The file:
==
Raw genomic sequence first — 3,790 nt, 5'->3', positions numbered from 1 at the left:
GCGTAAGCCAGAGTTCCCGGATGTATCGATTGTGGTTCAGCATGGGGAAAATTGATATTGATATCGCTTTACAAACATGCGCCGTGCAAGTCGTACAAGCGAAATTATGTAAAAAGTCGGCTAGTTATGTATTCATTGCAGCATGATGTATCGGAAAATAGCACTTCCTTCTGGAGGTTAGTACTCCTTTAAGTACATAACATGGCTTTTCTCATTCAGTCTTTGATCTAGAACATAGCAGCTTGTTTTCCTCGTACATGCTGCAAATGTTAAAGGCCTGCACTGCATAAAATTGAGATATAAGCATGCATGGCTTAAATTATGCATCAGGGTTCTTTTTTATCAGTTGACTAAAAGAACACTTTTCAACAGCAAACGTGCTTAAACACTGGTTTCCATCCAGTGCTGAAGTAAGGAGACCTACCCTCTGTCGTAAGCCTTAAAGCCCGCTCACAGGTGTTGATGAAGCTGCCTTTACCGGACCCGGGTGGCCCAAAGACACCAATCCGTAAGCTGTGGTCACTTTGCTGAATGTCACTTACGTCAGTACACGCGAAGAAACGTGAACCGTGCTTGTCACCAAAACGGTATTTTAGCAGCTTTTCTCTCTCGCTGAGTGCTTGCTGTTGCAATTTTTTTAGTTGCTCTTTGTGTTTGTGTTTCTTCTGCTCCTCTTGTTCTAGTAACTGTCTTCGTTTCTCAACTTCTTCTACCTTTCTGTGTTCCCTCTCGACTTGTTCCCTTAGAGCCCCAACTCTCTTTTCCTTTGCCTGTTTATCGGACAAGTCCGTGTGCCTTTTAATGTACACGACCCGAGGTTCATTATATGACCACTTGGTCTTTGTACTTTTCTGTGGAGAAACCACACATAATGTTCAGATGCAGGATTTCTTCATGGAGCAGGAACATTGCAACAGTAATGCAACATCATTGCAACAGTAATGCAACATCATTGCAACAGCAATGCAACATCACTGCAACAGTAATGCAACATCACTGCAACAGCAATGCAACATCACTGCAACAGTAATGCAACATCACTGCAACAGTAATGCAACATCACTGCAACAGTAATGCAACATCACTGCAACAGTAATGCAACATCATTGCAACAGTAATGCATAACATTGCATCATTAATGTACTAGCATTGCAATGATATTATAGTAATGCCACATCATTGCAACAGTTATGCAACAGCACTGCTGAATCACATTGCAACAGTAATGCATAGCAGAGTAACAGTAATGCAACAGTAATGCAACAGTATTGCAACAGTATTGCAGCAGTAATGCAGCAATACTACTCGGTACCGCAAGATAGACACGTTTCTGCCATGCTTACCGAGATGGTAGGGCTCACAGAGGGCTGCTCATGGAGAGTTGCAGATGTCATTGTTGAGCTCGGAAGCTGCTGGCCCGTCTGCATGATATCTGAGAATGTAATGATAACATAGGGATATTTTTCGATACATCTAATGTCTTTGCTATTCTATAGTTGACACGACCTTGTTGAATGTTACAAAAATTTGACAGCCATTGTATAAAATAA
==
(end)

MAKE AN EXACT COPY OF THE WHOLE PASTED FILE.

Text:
Raw genomic sequence first — 3,790 nt, 5'->3', positions numbered from 1 at the left:
GCGTAAGCCAGAGTTCCCGGATGTATCGATTGTGGTTCAGCATGGGGAAAATTGATATTGATATCGCTTTACAAACATGCGCCGTGCAAGTCGTACAAGCGAAATTATGTAAAAAGTCGGCTAGTTATGTATTCATTGCAGCATGATGTATCGGAAAATAGCACTTCCTTCTGGAGGTTAGTACTCCTTTAAGTACATAACATGGCTTTTCTCATTCAGTCTTTGATCTAGAACATAGCAGCTTGTTTTCCTCGTACATGCTGCAAATGTTAAAGGCCTGCACTGCATAAAATTGAGATATAAGCATGCATGGCTTAAATTATGCATCAGGGTTCTTTTTTATCAGTTGACTAAAAGAACACTTTTCAACAGCAAACGTGCTTAAACACTGGTTTCCATCCAGTGCTGAAGTAAGGAGACCTACCCTCTGTCGTAAGCCTTAAAGCCCGCTCACAGGTGTTGATGAAGCTGCCTTTACCGGACCCGGGTGGCCCAAAGACACCAATCCGTAAGCTGTGGTCACTTTGCTGAATGTCACTTACGTCAGTACACGCGAAGAAACGTGAACCGTGCTTGTCACCAAAACGGTATTTTAGCAGCTTTTCTCTCTCGCTGAGTGCTTGCTGTTGCAATTTTTTTAGTTGCTCTTTGTGTTTGTGTTTCTTCTGCTCCTCTTGTTCTAGTAACTGTCTTCGTTTCTCAACTTCTTCTACCTTTCTGTGTTCCCTCTCGACTTGTTCCCTTAGAGCCCCAACTCTCTTTTCCTTTGCCTGTTTATCGGACAAGTCCGTGTGCCTTTTAATGTACACGACCCGAGGTTCATTATATGACCACTTGGTCTTTGTACTTTTCTGTGGAGAAACCACACATAATGTTCAGATGCAGGATTTCTTCATGGAGCAGGAACATTGCAACAGTAATGCAACATCATTGCAACAGTAATGCAACATCATTGCAACAGCAATGCAACATCACTGCAACAGTAATGCAACATCACTGCAACAGCAATGCAACATCACTGCAACAGTAATGCAACATCACTGCAACAGTAATGCAACATCACTGCAACAGTAATGCAACATCACTGCAACAGTAATGCAACATCATTGCAACAGTAATGCATAACATTGCATCATTAATGTACTAGCATTGCAATGATATTATAGTAATGCCACATCATTGCAACAGTTATGCAACAGCACTGCTGAATCACATTGCAACAGTAATGCATAGCAGAGTAACAGTAATGCAACAGTAATGCAACAGTATTGCAACAGTATTGCAGCAGTAATGCAGCAATACTACTCGGTACCGCAAGATAGACACGTTTCTGCCATGCTTACCGAGATGGTAGGGCTCACAGAGGGCTGCTCATGGAGAGTTGCAGATGTCATTGTTGAGCTCGGAAGCTGCTGGCCCGTCTGCATGATATCTGAGAATGTAATGATAACATAGGGATATTTTTCGATACATCTAATGTCTTTGCTATTCTATAGTTGACACGACCTTGTTGAATGTTACAAAAATTTGACAGCCATTGTATAAAATAA